Most seniors will receive a coronavirus stimulus check, if you meet the income limits.
Many seniors and retirees are confused by the 2020 coronavirus stimulus check program, wondering if they are going to get a check or not. There is a lot of confusion especially if you haven’t filed taxes in the past two years. Based on current information, here are answers to your questions about the coronavirus stimulus checks and how they impact seniors:
Who is sending the check?
The Treasury Department and the IRS are responsible for sending stimulus checks. You will not receive your check from the Social Security Administration or any other agency.
Am I getting a check?
Under the CARES Act, individuals and married couples qualify to get the stimulus check if you meet the income requirements:
• Individuals: adjusted gross income of up to $75,000 will receive a coronavirus stimulus check worth $1,200.
• Married couples: joint adjusted gross income of up to $150,000 will receive a coronavirus stimulus check worth $1,200.
• For those with higher incomes: payment reduced by $5 for each $100 above the $75,000 individual or $150,000 joint thresholds.
• Ineligible: Individuals with adjusted gross income above $99,000; Married couples with joint adjusted gross income above $198,000 are ineligible for a coronavirus stimulus check.
The IRS said it will calculate and automatically send these payments to eligible individuals and married couples using information from their 2019 or 2018 tax filings.
When am I getting my check?
Treasury Secretary Steve Mnuchin has said coronavirus stimulus payments will begin sometime the week of April 12, 020, mostly by direct deposit or paper checks.
Where are they sending the check? How do I get my money?
The agency will deposit coronavirus stimulus payments directly in the same banking account reflected on the most recent tax filing, according to the IRS.
If you get your Social Security benefits on a government Direct Express debit card instead of direct deposit you will probably get your money that way, but that is still unclear.
What if I didn’t file a 2018 or 2019 tax return?
Federal retirees who receive Social Security benefits and did not file tax returns in 2018 and 2019 will automatically receive coronavirus stimulus checks, according to the Treasury Department and the IRS. If you didn’t file a return in 2018 or 2019, the Treasury will find other ways to locate you, including your Social Security information. The department will use information from standard SSA forms to generate the coronavirus stimulus checks. Payments will be sent via direct deposit or by paper check, just as regular Social Security benefits are made.
The Treasury and the IRS announced that Social Security beneficiaries who are not typically required to file tax returns will not need to file an abbreviated tax return to receive an Economic Impact Payment. Instead, payments will be automatically deposited into their bank accounts.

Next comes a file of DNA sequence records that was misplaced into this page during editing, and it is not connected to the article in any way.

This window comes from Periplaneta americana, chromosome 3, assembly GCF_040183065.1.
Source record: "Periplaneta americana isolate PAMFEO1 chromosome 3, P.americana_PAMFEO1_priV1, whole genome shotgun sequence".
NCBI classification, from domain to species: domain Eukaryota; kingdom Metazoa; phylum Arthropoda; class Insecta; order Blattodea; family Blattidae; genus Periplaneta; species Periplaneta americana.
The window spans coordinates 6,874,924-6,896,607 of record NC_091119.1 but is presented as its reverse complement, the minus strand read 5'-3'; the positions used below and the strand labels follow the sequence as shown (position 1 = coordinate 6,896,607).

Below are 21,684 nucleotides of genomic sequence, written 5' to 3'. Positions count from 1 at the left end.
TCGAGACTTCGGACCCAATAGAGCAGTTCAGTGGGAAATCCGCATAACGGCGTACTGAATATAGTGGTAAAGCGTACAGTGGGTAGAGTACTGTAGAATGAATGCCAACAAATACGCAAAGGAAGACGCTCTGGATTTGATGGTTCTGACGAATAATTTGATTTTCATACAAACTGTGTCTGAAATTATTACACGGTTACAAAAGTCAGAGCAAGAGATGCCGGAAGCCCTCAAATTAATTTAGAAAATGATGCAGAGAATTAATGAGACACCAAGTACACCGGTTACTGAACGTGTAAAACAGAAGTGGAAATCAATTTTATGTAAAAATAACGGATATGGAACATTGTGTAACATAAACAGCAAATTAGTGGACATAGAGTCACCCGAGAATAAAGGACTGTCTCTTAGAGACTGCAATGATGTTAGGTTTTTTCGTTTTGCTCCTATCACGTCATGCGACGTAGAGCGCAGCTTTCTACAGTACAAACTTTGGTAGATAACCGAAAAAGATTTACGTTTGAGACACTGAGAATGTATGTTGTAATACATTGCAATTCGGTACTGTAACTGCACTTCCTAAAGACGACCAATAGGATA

However individuals who don’t usually file tax returns can enter their banking and financial institution information directly on the IRS website through its new Free File tool. This is important if your banking information is not on file with the IRS, or you don’t have a bank account. Here is the tool for you to enter your payment information: https://www.irs.gov/coronavirus/non-filers-enter-...
Should I enter my payment information with the IRS tool?
• You haven’t filed a 2018 or 2019 return because you are under the normal income limits for filing a tax return. This may include single filers who made under $12,200 and married couples making less than $24,400 in 2019.
• You receive veterans’ disability compensation, pension, or survivor benefits from the Department of Veterans Affairs, and you did not file a tax return for the 2018 or 2019 tax years. The IRS has not extended automatic direct deposit to those folks but says they are working on it. In the meantime, the IRS says you can use the tool now or wait until the IRS reviews automatic payment options to simplify delivery for these folks.
• You are a Social Security, SSDI, and Railroad Retirement beneficiary with qualifying dependents. As noted earlier, you will automatically receive your $1,200 Economic Impact Payment, but if you have qualifying children under age 17, you can use the tool to claim the $500 payment per child.
• You are above the income limits to receive a payment.
• You receive Social Security, SSDI, or Railroad Retirement benefits without any qualifying dependents (you’ll automatically get a check).
• Your direct deposit information is already on file with the IRS.
• If someone else claimed you on their tax return, you will not be eligible for the Economic Impact Payment or using the Non-Filer tool.
The IRS is building a second tool expected to be available by April 17. The new tool, “Get My Payment”, will provide payment updates, including the date your payment is scheduled to be deposited into your bank account or mailed to your address.
Get My Payment will also let you provide your bank account information to receive your payment more quickly rather than waiting for a paper check. This feature will be unavailable if the payment has already been sent or scheduled.
NOTE: this information is sourced from public domain sources and provided for educational and informational and entertainment purposes only and should not be construed as financial or tax advice. Contact your accountant or tax professional before taking any action based on the information provided in this article.